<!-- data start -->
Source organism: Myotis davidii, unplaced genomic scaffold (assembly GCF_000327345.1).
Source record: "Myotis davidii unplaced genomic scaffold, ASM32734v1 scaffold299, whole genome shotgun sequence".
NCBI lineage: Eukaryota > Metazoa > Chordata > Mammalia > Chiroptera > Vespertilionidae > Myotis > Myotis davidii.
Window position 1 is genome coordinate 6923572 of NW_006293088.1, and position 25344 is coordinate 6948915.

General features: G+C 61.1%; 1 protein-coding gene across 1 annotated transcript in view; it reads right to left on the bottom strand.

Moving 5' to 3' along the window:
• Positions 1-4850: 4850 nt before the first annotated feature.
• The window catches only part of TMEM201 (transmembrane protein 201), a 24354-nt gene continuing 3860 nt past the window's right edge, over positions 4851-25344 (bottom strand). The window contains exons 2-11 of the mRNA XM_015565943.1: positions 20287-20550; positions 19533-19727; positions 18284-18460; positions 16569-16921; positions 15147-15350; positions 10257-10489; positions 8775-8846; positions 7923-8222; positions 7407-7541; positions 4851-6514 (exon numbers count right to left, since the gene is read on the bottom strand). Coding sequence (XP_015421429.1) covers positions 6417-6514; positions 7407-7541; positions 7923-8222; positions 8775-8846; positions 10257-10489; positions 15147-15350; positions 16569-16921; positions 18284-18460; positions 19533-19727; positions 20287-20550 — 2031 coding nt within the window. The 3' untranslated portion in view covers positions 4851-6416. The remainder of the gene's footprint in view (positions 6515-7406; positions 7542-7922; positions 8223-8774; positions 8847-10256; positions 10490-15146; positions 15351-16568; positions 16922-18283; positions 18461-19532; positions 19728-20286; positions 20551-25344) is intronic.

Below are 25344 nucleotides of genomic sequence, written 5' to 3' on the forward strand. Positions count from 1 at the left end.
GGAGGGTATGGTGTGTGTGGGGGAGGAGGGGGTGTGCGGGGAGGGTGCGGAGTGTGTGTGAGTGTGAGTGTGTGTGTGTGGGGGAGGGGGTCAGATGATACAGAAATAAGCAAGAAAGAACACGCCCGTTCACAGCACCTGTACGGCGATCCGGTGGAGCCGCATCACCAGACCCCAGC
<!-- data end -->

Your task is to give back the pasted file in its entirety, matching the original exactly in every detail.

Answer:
Source organism: Myotis davidii, unplaced genomic scaffold (assembly GCF_000327345.1).
Source record: "Myotis davidii unplaced genomic scaffold, ASM32734v1 scaffold299, whole genome shotgun sequence".
NCBI lineage: Eukaryota > Metazoa > Chordata > Mammalia > Chiroptera > Vespertilionidae > Myotis > Myotis davidii.
Window position 1 is genome coordinate 6923572 of NW_006293088.1, and position 25344 is coordinate 6948915.

General features: G+C 61.1%; 1 protein-coding gene across 1 annotated transcript in view; it reads right to left on the bottom strand.

Moving 5' to 3' along the window:
• Positions 1-4850: 4850 nt before the first annotated feature.
• The window catches only part of TMEM201 (transmembrane protein 201), a 24354-nt gene continuing 3860 nt past the window's right edge, over positions 4851-25344 (bottom strand). The window contains exons 2-11 of the mRNA XM_015565943.1: positions 20287-20550; positions 19533-19727; positions 18284-18460; positions 16569-16921; positions 15147-15350; positions 10257-10489; positions 8775-8846; positions 7923-8222; positions 7407-7541; positions 4851-6514 (exon numbers count right to left, since the gene is read on the bottom strand). Coding sequence (XP_015421429.1) covers positions 6417-6514; positions 7407-7541; positions 7923-8222; positions 8775-8846; positions 10257-10489; positions 15147-15350; positions 16569-16921; positions 18284-18460; positions 19533-19727; positions 20287-20550 — 2031 coding nt within the window. The 3' untranslated portion in view covers positions 4851-6416. The remainder of the gene's footprint in view (positions 6515-7406; positions 7542-7922; positions 8223-8774; positions 8847-10256; positions 10490-15146; positions 15351-16568; positions 16922-18283; positions 18461-19532; positions 19728-20286; positions 20551-25344) is intronic.

Below are 25344 nucleotides of genomic sequence, written 5' to 3' on the forward strand. Positions count from 1 at the left end.
GGAGGGTATGGTGTGTGTGGGGGAGGAGGGGGTGTGCGGGGAGGGTGCGGAGTGTGTGTGAGTGTGAGTGTGTGTGTGTGGGGGAGGGGGTCAGATGATACAGAAATAAGCAAGAAAGAACACGCCCGTTCACAGCACCTGTACGGCGATCCGGTGGAGCCGCATCACCAGACCCCAGC